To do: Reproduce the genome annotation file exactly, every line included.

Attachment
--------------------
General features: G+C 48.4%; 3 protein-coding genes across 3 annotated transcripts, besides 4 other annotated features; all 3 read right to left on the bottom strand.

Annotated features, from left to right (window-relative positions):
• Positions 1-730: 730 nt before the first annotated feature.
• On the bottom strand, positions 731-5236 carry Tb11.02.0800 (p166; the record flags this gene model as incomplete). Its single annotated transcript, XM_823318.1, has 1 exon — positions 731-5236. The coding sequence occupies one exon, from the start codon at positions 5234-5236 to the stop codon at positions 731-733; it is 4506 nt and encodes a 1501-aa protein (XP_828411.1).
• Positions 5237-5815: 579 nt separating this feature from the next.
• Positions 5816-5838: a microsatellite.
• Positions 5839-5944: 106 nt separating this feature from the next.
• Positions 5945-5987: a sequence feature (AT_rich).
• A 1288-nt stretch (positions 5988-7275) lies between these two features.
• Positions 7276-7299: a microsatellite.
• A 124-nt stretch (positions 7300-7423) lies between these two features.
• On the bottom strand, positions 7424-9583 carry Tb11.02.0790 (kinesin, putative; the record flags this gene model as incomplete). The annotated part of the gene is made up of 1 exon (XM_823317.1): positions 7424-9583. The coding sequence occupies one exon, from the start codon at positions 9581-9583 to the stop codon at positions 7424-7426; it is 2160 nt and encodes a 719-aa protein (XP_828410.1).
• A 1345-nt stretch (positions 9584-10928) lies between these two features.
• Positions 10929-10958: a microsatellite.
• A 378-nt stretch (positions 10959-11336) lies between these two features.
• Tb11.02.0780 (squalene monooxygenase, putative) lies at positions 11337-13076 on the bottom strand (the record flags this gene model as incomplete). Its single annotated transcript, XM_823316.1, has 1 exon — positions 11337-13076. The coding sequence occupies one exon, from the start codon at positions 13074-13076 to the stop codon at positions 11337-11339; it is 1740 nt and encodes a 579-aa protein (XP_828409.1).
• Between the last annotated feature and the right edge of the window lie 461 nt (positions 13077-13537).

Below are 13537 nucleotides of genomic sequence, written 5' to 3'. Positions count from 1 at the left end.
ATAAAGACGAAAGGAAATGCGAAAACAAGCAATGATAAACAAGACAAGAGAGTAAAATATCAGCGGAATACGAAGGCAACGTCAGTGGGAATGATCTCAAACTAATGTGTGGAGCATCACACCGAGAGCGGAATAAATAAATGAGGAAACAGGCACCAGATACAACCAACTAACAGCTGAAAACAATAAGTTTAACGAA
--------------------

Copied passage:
General features: G+C 48.4%; 3 protein-coding genes across 3 annotated transcripts, besides 4 other annotated features; all 3 read right to left on the bottom strand.

Annotated features, from left to right (window-relative positions):
• Positions 1-730: 730 nt before the first annotated feature.
• On the bottom strand, positions 731-5236 carry Tb11.02.0800 (p166; the record flags this gene model as incomplete). Its single annotated transcript, XM_823318.1, has 1 exon — positions 731-5236. The coding sequence occupies one exon, from the start codon at positions 5234-5236 to the stop codon at positions 731-733; it is 4506 nt and encodes a 1501-aa protein (XP_828411.1).
• Positions 5237-5815: 579 nt separating this feature from the next.
• Positions 5816-5838: a microsatellite.
• Positions 5839-5944: 106 nt separating this feature from the next.
• Positions 5945-5987: a sequence feature (AT_rich).
• A 1288-nt stretch (positions 5988-7275) lies between these two features.
• Positions 7276-7299: a microsatellite.
• A 124-nt stretch (positions 7300-7423) lies between these two features.
• On the bottom strand, positions 7424-9583 carry Tb11.02.0790 (kinesin, putative; the record flags this gene model as incomplete). The annotated part of the gene is made up of 1 exon (XM_823317.1): positions 7424-9583. The coding sequence occupies one exon, from the start codon at positions 9581-9583 to the stop codon at positions 7424-7426; it is 2160 nt and encodes a 719-aa protein (XP_828410.1).
• A 1345-nt stretch (positions 9584-10928) lies between these two features.
• Positions 10929-10958: a microsatellite.
• A 378-nt stretch (positions 10959-11336) lies between these two features.
• Tb11.02.0780 (squalene monooxygenase, putative) lies at positions 11337-13076 on the bottom strand (the record flags this gene model as incomplete). Its single annotated transcript, XM_823316.1, has 1 exon — positions 11337-13076. The coding sequence occupies one exon, from the start codon at positions 13074-13076 to the stop codon at positions 11337-11339; it is 1740 nt and encodes a 579-aa protein (XP_828409.1).
• Between the last annotated feature and the right edge of the window lie 461 nt (positions 13077-13537).

Below are 13537 nucleotides of genomic sequence, written 5' to 3'. Positions count from 1 at the left end.
ATAAAGACGAAAGGAAATGCGAAAACAAGCAATGATAAACAAGACAAGAGAGTAAAATATCAGCGGAATACGAAGGCAACGTCAGTGGGAATGATCTCAAACTAATGTGTGGAGCATCACACCGAGAGCGGAATAAATAAATGAGGAAACAGGCACCAGATACAACCAACTAACAGCTGAAAACAATAAGTTTAACGAA